In The Know Preservation, there are nineteen characters of which seventeen play a major role in the story. The other two are not featured so prominently, but they are important to the backstory to understand the history. It wasn't always clear who was who since the author sometimes used only their first names or last names during introductory chapters. It took a chapter or three to start connecting the names to figure out which characters were in the scene or dialogue.
I liked John Preston, the main character. He is an engineer and was portrayed in ways that could only be described as typical of engineers. His character always acted within the constraints set upon him by the author. His physical limitations resulting from his health issues were offset against his intellect - his biggest asset being employed in the plot. He wasn't a soldier, and neither was his character ever changed into one even in the combat scenes.
I also liked Stacey Hanson. Her determination and will to win were portrayed in every action and decision in the story. You understand her motivation and drive soon, and you have to take your hat off to her in the way she manages to do what is required.
You also get to meet the great Albert Einstein. His character flows seamlessly into the plot and his contribution to it is quite believable. Some of his travels with John delivered amusing scenes.
John and Stacey's journeys into the past and future are fraught with problems as they start to unravel secrets that have been kept from them. They learn about the real reasons two particle accelerators were built on opposite sides of the globe. They uncover the role-players, the double agents, the undercover agents, the horrors of the past, and the decisions that were in the distant past made to set generations of people on a path towards averting a catastrophe.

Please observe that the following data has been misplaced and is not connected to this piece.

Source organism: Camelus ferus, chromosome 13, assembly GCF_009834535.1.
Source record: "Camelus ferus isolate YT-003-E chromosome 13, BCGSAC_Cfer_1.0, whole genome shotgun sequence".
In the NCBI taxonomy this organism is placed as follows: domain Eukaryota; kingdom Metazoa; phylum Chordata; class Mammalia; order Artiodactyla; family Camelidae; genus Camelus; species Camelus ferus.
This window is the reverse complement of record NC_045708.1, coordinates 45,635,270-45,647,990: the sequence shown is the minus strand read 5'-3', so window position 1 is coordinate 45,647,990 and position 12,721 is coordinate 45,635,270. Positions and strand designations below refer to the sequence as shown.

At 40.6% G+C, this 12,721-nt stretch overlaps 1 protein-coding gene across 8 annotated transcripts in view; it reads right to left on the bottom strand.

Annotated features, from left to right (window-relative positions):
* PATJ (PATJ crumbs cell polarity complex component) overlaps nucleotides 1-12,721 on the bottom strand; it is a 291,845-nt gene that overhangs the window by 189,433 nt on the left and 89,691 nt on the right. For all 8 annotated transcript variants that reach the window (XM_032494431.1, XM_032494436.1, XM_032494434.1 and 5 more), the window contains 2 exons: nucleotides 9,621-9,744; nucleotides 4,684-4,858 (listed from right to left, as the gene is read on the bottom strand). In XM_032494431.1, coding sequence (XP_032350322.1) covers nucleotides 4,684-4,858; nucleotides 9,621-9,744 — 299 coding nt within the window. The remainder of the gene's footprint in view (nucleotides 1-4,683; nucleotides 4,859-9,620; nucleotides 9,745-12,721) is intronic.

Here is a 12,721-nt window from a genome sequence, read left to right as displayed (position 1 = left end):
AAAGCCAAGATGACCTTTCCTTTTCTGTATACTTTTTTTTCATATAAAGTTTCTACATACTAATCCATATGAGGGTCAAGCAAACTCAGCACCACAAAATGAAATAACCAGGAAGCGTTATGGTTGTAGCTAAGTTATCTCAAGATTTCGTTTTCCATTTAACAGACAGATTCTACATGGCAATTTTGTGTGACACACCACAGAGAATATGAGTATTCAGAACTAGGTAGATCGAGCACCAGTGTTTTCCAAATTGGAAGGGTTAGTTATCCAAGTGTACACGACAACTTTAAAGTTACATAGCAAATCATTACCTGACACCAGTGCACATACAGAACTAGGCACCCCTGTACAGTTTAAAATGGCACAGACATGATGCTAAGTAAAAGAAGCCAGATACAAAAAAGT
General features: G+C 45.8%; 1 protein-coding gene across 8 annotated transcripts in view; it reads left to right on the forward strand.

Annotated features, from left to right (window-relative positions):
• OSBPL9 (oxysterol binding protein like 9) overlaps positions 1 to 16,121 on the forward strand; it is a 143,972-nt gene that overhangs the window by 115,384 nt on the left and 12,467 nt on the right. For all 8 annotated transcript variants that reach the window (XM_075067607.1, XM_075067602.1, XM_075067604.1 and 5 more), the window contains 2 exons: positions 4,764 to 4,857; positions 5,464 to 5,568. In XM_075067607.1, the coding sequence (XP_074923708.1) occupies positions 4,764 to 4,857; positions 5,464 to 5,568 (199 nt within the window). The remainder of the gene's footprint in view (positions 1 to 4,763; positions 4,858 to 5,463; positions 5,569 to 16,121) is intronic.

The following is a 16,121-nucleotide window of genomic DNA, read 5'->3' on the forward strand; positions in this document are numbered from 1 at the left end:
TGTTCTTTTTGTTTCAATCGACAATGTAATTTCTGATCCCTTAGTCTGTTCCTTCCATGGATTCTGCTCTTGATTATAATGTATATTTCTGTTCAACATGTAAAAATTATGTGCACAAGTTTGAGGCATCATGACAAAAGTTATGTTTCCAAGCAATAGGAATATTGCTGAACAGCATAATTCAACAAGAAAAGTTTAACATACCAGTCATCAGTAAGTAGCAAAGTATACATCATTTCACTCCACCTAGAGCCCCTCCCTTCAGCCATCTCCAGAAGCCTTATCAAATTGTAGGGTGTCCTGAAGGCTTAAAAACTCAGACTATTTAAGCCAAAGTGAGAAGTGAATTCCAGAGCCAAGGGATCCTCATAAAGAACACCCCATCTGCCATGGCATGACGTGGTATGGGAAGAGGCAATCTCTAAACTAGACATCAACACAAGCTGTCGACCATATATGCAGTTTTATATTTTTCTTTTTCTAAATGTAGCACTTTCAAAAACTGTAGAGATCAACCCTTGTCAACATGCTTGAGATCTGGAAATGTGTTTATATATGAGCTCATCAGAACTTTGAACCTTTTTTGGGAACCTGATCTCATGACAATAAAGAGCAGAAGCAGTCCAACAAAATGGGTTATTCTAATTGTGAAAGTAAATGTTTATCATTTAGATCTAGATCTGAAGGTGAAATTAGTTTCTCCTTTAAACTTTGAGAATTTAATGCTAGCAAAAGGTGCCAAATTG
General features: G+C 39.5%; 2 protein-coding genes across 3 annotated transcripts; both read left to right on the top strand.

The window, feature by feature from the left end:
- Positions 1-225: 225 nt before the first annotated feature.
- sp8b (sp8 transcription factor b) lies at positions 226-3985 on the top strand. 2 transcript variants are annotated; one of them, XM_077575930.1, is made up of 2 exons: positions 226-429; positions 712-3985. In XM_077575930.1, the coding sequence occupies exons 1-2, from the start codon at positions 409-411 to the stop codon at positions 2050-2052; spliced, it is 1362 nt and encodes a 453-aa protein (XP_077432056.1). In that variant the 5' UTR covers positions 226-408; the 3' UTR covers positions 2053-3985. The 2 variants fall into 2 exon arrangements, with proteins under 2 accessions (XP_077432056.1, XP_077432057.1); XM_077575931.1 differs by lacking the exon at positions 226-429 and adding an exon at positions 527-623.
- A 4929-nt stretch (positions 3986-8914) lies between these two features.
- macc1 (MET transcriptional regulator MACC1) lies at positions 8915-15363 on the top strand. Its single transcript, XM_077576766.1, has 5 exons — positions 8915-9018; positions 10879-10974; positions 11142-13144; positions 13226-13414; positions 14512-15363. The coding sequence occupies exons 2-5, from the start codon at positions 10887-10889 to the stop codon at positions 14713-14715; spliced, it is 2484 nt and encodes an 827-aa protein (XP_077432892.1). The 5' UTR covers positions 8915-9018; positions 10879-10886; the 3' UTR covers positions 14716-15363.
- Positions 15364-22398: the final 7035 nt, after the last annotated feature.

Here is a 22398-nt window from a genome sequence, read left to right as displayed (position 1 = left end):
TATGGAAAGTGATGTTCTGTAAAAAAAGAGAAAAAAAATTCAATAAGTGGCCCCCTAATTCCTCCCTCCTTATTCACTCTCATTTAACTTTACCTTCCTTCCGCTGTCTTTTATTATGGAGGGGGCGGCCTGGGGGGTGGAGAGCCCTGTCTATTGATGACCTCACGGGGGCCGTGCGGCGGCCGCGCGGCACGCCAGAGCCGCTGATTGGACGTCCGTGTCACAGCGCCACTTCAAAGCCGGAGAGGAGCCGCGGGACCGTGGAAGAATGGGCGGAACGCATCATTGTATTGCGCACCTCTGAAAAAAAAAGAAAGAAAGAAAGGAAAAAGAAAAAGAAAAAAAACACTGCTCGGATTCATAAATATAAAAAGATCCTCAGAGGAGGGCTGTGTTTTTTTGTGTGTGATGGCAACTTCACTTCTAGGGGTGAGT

As soon as the action starts, the story becomes easier to read and yet the tension proportionally ramps up to throat tightening levels. What are they going to do? Will they take the risks to change the outcome? Will the risks be worth the price they could pay?
The action in the story is handled with aplomb and an exceptional eye for detail. The resulting one-on-one combat scenes are graphic, and you will feel the pain, the suspense and in some case the helplessness the characters are struggling with as they try to fulfill their mission.
Some of the other characters will gain your sympathy, yet others will make you cringe in horror at the things they do or have done. The good guys are not perfect people, which makes their characters so much more likable.
As an engineer myself, I love the humour and have a huge appreciation for the author's handling of the science in the story. It might not be easy for every reader to get the science (fiction) in the story, but I suggest that you battle on as the story will unfold in more palatable scenes.
The writing was well executed, and the story moves forward at a good pace. Despite the complications of the scientific terminology in the story, it was a terrific read and a thrill ride from the first page.
The first chapters are short, and it will help the reader to read them in one sitting to get a feel for the story and the multiple plot lines. My notes were detailed for the first twenty chapters to try and keep track, but after that the storyline flowed, and the different plot lines started to flow together or made more sense as the story unfolded.
The ending was written to leave a well-defined start for the next book, and yet not so open-ended that you feel dissatisfied with the result. It is the first book in a trilogy, and I look forward to the next book. I can safely say that Ed Kurst has at least one fan.